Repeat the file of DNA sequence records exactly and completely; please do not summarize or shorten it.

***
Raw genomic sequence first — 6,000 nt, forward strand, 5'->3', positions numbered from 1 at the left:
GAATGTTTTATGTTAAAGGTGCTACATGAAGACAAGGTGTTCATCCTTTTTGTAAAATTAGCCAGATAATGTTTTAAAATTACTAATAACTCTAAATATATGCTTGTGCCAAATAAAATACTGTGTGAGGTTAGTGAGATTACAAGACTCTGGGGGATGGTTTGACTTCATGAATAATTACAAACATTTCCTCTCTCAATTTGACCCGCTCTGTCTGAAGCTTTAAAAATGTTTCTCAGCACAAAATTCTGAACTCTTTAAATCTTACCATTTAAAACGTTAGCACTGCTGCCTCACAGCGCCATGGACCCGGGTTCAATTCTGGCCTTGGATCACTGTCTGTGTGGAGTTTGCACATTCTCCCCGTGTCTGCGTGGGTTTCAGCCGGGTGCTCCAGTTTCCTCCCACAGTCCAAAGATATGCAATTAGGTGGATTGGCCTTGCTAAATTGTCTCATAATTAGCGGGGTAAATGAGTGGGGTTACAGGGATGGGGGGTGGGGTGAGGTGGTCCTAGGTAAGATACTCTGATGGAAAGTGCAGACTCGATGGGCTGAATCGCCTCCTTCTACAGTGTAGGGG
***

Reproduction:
Raw genomic sequence first — 6,000 nt, forward strand, 5'->3', positions numbered from 1 at the left:
GAATGTTTTATGTTAAAGGTGCTACATGAAGACAAGGTGTTCATCCTTTTTGTAAAATTAGCCAGATAATGTTTTAAAATTACTAATAACTCTAAATATATGCTTGTGCCAAATAAAATACTGTGTGAGGTTAGTGAGATTACAAGACTCTGGGGGATGGTTTGACTTCATGAATAATTACAAACATTTCCTCTCTCAATTTGACCCGCTCTGTCTGAAGCTTTAAAAATGTTTCTCAGCACAAAATTCTGAACTCTTTAAATCTTACCATTTAAAACGTTAGCACTGCTGCCTCACAGCGCCATGGACCCGGGTTCAATTCTGGCCTTGGATCACTGTCTGTGTGGAGTTTGCACATTCTCCCCGTGTCTGCGTGGGTTTCAGCCGGGTGCTCCAGTTTCCTCCCACAGTCCAAAGATATGCAATTAGGTGGATTGGCCTTGCTAAATTGTCTCATAATTAGCGGGGTAAATGAGTGGGGTTACAGGGATGGGGGGTGGGGTGAGGTGGTCCTAGGTAAGATACTCTGATGGAAAGTGCAGACTCGATGGGCTGAATCGCCTCCTTCTACAGTGTAGGGG